The court’s finding gives significant comfort to Malaysian-seated tribunals. It underscores the latitude afforded to arbitrators under Malaysian law – aligned with international arbitral best practices – in determining what issues and arguments are essential in order to write the arbitration award. When identifying what is “essential”, arbitrators are entitled to view that a reference can be disposed of without further consideration of certain issues.
Where an arbitrator does address an argument, Allianz makes clear that the arbitrator cannot legitimately be expected to “religiously follow the stance or any specific arguments presented by one party or the other” (see also Intraline Resources Sdn Bhd v Exxonmobil Exploration and Production Malaysia Inc  MLJU 1299 at ). The tribunal has discretion to reformulate and refashion the way in which different arguments and concepts have been consolidated, and to make its own value judgements and conclusions between the range of contentions made before it.
Although not raised in Allianz, the regional practice that issues need not be addressed expressly in an award would likely have found favour with the Malaysian High Court. Arbitrators can implicitly resolve issues, particularly those which outcomes flowed from the conclusion of a specific logically prior issue. In such event, the arbitrator could dispense with delving into the merits of the arguments and evidence for the former, making the decision-making process more efficient (see TMM Division Maritima SA de CV v Pacific Richfield Marine Pte Ltd  4 SLR 972 at -).
Overall, Allianz demonstrates Malaysia’s commitment to upholding arbitral awards. This is reflected in the Malaysian High Court’s repeated emphasis that Section 37 MAA is not an appellate provision. Where invoked, and not just in cases concerning Section 37(2)(b)(ii) MAA, Malaysian courts must not sit in appeal over the arbitrator’s decisions by re-examining and re-assessing the materials brought in the arbitration (see also Antara Steel Mills Sdn Bhd v CIMB Insurance Brokers Sdn Bhd  5 CLJ 1018).
This approach is particularly reassuring where a setting aside application is premised on an alleged breach of public policy, which could be an inherently amorphous assessment. Allianz makes clear that, in such cases, the Malaysian courts adopt a similar approach to that taken by other Model Law jurisdictions (see also Jan De Nul (M) Sdn Bhd & Anor v Vincent Tan Chee Yioun & Anor  2 MLJ 413 at -; Sigur Ros Sdn Bhd v Master Mulia Sdn Bhd  3 MLJ 608).
While the ultimate outcomes of recent public policy-based challenges before Malaysian courts have been very consistent, the way in which the Malaysian courts have interpreted the concept of public policy or phrased the test under Malaysian law has been far less consistent. The High Court in Allianz provided helpful guidance in summarising the current Malaysian approach to public policy-based challenges under the MAA:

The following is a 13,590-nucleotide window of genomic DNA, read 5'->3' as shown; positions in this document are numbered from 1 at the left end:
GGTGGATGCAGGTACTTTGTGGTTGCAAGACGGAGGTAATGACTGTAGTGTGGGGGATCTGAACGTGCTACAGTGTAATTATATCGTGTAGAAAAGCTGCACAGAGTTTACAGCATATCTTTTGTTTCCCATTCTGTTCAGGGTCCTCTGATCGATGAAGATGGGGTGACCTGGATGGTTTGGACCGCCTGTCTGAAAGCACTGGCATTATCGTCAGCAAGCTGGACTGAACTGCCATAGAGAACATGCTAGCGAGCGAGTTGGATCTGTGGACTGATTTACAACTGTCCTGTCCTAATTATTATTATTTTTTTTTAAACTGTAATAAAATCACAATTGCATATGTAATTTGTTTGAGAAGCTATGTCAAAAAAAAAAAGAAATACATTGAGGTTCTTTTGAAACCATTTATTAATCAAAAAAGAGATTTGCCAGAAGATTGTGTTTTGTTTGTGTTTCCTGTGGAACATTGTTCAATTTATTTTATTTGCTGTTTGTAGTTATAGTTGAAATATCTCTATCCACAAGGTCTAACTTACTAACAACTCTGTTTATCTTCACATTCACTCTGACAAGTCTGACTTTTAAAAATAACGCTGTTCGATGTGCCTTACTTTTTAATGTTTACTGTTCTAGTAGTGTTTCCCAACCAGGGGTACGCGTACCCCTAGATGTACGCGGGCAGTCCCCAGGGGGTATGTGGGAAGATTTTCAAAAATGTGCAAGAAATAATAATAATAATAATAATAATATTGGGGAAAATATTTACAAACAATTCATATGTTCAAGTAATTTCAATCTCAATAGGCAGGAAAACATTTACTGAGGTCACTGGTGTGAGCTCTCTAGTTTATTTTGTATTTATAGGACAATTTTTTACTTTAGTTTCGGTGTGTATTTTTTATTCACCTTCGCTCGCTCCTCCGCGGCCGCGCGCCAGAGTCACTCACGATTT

- The concept of public policy, and breaches of it, have to be assessed narrowly and restrictively. This accords with the peremptory principle that the court’s curial intervention should be sparingly used, in keeping with Section 8 MAA (Article 5 UNICTRAL Model Law).
- The threshold to be met for a public policy-based challenge is a high one. By its nature, “it should be immediately obvious or at least fairly rapidly apparent that there has been such a breach“.
- The mere fact that an arbitration award is irrational or unreasonable will not justify its setting aside. When considering a public policy-based challenge, the concept of public policy must be one taken in the “higher sense, where some fundamental principle of law and justice is engaged, some element of illegality, where enforcement of the award involved clear injury to public good or the integrity of the court’s process and powers will thereby be abused“.
Malaysian courts should be slow in accepting arguments that a breach of public policy, including where the rules of natural justice are involved, occurred where this results in an arbitration award being set aside.
The lengthy judicial consideration of the Malaysian setting aside regime in Allianz is important, as it provides an encouraging restatement of Malaysia’s arbitration-friendly philosophy in public policy-based challenges, particularly those involving elements of due process. Tribunals in arbitrations governed by Malaysian law can therefore rest with a degree of assurance – and perhaps discard any due process paranoia – when exercising their discretion in the deliberation of issues and their drafting of arbitration awards in making their arbitrations more efficient.
|↑1||Allianz General Insurance Company Malaysia Berhad v Virginia Surety Company Labuan Branch, Originating Summons No. WA-24NCC(ARB)-13-03/2018.|